We Want Sports Medals, But Do We Have Facilities, Infra?
“We have Asian Games now and then World Championship is also approaching but things still stand where it was before. Food quality (at training Centres) has got better but lot of things need to be changed,” says wrestler Vinesh Phogat ahead of the Asian Games.
The 23-year old Vinesh from Haryana won gold medals at the Commonwealth Games 2018. But the more she is prepping to make the country proud on international levels, the more disappointed she is. She is currently putting up gloves for the upcoming 18th Asian Games at Jakarta and Palembang from the 18th August. Talking about Olympics or likewise tours she things, “If you want an Olympic medal, you have to provide matching facilities too. We train irrespective of the conditions but it affects recovery and becomes a cause of injuries. The wrestling hall (in Lucknow) was so hot even this time, despite being a rainy season.”
“We were sweating a lot and it affects your recovery. I started feeling pain in my knee. Sometimes there is no electricity. And I had to skip training sometimes. But what do we do?” Vinesh said
“Federation is doing ok but it alone can’t do all. Others also have to do their job honestly. Before important competitions, you can’t compromise on training,” she told TOI during a programme.
Is she wrong to point out the most important obstacle India faces today in terms of sports? Not only wrestling, but other sports too face similar problems when it comes to providing basic facilities to players. SheThePeople.TV asked a few sportswomen from the country about India’s lacking concern about basic facilities and infrastructure for its sportspersons.
No fencing academy in J&K
Ace fencer Shreya Gupta from Jammu, who recently grabbed a bronze medal at the sabre event in the Commonwealth Cadet and Junior Fencing Championship at Newcastle, England, argues, “Lack of proper infrastructure and facilities are the major hurdles. There are some financial constraints since this is a very expensive game. There is literally no support from the government side, since this game is not so popular in India like cricket and badminton. After seeing the players and teams from other countries, I think we are far behind technically and support-wise from the government.”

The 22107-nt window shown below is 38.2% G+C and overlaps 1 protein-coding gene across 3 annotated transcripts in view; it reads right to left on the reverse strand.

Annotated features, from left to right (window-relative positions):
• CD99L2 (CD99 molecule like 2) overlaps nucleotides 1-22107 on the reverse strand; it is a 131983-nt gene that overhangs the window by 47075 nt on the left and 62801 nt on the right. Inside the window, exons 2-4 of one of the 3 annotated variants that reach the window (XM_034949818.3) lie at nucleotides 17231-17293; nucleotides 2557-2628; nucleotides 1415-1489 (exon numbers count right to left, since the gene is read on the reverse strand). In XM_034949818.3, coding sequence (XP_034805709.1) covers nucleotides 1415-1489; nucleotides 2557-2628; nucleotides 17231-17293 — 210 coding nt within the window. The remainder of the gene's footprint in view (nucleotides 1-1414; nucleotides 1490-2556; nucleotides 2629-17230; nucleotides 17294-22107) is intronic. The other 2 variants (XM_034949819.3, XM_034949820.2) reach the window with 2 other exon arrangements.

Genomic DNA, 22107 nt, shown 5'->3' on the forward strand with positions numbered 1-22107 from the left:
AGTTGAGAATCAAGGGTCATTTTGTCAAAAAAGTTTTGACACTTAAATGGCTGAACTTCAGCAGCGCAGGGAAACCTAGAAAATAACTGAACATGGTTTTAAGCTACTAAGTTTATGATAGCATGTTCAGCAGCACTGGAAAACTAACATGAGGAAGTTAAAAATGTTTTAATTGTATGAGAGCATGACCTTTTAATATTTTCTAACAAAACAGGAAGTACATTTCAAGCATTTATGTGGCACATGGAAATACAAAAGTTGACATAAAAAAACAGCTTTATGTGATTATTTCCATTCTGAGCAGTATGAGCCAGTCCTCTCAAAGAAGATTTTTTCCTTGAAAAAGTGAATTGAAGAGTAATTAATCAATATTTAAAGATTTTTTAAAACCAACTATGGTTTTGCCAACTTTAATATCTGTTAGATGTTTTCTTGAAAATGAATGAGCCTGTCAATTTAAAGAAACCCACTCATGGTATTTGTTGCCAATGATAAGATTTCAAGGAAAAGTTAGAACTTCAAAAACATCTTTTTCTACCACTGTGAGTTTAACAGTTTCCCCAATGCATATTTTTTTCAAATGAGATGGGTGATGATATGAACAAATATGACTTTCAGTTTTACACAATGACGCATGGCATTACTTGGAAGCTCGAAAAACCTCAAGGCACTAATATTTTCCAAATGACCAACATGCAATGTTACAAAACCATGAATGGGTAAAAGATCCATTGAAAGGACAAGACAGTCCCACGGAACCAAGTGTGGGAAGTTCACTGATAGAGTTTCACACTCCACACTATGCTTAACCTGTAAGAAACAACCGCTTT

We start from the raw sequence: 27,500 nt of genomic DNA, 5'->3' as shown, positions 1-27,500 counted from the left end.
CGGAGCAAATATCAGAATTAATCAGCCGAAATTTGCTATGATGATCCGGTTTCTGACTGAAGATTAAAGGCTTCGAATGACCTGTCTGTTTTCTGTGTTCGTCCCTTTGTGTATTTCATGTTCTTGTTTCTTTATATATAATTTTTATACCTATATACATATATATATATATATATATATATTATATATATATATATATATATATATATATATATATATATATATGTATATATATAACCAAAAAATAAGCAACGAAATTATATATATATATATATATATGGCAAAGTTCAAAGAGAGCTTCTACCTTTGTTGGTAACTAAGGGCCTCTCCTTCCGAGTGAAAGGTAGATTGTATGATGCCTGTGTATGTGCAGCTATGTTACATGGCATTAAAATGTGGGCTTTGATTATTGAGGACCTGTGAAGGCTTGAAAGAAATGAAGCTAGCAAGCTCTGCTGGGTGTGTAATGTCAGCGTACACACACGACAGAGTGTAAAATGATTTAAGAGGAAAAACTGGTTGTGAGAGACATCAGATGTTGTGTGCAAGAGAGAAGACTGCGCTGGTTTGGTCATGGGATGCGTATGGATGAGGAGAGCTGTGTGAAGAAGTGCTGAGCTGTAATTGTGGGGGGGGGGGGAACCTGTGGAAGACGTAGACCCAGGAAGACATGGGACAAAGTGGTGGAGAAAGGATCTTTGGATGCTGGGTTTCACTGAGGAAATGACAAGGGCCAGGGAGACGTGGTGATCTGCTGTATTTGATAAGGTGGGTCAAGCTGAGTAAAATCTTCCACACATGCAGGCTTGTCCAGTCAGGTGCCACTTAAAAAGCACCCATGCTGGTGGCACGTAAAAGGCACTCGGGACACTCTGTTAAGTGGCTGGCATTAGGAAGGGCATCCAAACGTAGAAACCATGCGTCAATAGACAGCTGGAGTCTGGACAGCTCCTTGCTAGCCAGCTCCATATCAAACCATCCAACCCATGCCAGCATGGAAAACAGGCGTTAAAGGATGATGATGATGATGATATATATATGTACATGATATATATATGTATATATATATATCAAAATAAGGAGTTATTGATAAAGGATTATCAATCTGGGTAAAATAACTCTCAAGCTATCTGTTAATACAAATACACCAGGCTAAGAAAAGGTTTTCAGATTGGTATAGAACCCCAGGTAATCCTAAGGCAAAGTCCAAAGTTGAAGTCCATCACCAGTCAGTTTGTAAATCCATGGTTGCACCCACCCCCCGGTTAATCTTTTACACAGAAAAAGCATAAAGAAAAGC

Despite the fact that the state of Jammu has emerging young champions who are interested in fencing, there is no academy where kids can get training. “There is no national academy for fencing in our state. There is only single stadium for all the games. Though it’s an indoor game, we play fencing outdoors since there is no other option,” she rued.
Very difficult to get funds
It’s been a long journey from Berlin to India for Andrea Thumshirn (39), the founder of ‘Garh Himmat’ and ‘Hockey Village India’. She moved to India and started teaching hockey to girls in villages such as Jatwara in Rajasthan, Busawal outside Mumbai and Sanguem, Goa. “Facilities are very basic with frequent power cuts and dirty water. It was hot and humid, dusty and sandy and in winter, it got very cold. Oh yes, a lot of struggles. Almost all my money comes from Germany. In India, it is very difficult to get funds even if it is for their own country. We are making a Hockey ground at the moment and I was asking local companies to support me with material without any success….,” Andrea specified.
Poor wheelchairs for basketball team
Captain of Indian Women’s Wheelchair Basketball team — Vinolia Violet – led the team for the first time at the 4th Bali Cup International Tournament and claimed a Bronze. The team also represented India at the Asian Para Games qualifiers, held in Bangkok in March 2018. Her concern lies deep. “We don’t have an indoor court for regular practices. Now we do outdoor practice which is impractical for long durations. We have to keep changing the wheelchair tyres. We have been practising for the last three-and-a-half-years for the game individually. Many of the players do not have proper courts to practice and some of them do not even have proper wheelchairs. So some of them just do ball practice. We need equipment like special wheelchairs which are not available in India and we need to import them,” she said.
“We need high-quality sports wheelchair like other international teams. In Thailand, they brought sports wheelchairs specially designed for the games. New teams like LAOS, Cambodia, also came with good quality wheelchairs,” she rued.